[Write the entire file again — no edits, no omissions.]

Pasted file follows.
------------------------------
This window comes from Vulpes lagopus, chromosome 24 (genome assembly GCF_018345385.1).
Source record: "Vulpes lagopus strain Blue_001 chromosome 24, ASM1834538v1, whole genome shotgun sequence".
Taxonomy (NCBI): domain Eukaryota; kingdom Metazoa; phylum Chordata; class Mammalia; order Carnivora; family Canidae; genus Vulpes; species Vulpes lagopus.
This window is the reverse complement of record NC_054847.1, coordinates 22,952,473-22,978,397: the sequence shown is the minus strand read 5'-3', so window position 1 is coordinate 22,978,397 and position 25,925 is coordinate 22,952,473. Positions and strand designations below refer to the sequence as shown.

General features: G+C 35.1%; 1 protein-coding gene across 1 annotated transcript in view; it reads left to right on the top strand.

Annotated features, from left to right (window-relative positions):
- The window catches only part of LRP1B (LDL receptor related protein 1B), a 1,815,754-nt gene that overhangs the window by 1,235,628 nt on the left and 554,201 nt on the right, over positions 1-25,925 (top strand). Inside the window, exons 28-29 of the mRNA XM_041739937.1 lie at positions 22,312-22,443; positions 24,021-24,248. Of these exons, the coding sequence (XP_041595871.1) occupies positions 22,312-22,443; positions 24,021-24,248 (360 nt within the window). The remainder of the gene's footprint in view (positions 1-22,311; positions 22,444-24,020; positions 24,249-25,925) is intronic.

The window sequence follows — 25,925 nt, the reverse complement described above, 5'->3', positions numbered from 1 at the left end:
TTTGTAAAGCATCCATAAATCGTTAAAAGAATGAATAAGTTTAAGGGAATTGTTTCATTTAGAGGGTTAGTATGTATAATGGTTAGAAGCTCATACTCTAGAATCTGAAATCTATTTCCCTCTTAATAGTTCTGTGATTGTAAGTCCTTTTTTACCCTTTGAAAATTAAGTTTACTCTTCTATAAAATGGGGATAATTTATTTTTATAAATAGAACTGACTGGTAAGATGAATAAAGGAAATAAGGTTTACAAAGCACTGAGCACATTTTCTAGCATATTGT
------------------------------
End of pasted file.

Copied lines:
This window comes from Vulpes lagopus, chromosome 24 (genome assembly GCF_018345385.1).
Source record: "Vulpes lagopus strain Blue_001 chromosome 24, ASM1834538v1, whole genome shotgun sequence".
Taxonomy (NCBI): domain Eukaryota; kingdom Metazoa; phylum Chordata; class Mammalia; order Carnivora; family Canidae; genus Vulpes; species Vulpes lagopus.
This window is the reverse complement of record NC_054847.1, coordinates 22,952,473-22,978,397: the sequence shown is the minus strand read 5'-3', so window position 1 is coordinate 22,978,397 and position 25,925 is coordinate 22,952,473. Positions and strand designations below refer to the sequence as shown.

General features: G+C 35.1%; 1 protein-coding gene across 1 annotated transcript in view; it reads left to right on the top strand.

Annotated features, from left to right (window-relative positions):
- The window catches only part of LRP1B (LDL receptor related protein 1B), a 1,815,754-nt gene that overhangs the window by 1,235,628 nt on the left and 554,201 nt on the right, over positions 1-25,925 (top strand). Inside the window, exons 28-29 of the mRNA XM_041739937.1 lie at positions 22,312-22,443; positions 24,021-24,248. Of these exons, the coding sequence (XP_041595871.1) occupies positions 22,312-22,443; positions 24,021-24,248 (360 nt within the window). The remainder of the gene's footprint in view (positions 1-22,311; positions 22,444-24,020; positions 24,249-25,925) is intronic.

The window sequence follows — 25,925 nt, the reverse complement described above, 5'->3', positions numbered from 1 at the left end:
TTTGTAAAGCATCCATAAATCGTTAAAAGAATGAATAAGTTTAAGGGAATTGTTTCATTTAGAGGGTTAGTATGTATAATGGTTAGAAGCTCATACTCTAGAATCTGAAATCTATTTCCCTCTTAATAGTTCTGTGATTGTAAGTCCTTTTTTACCCTTTGAAAATTAAGTTTACTCTTCTATAAAATGGGGATAATTTATTTTTATAAATAGAACTGACTGGTAAGATGAATAAAGGAAATAAGGTTTACAAAGCACTGAGCACATTTTCTAGCATATTGT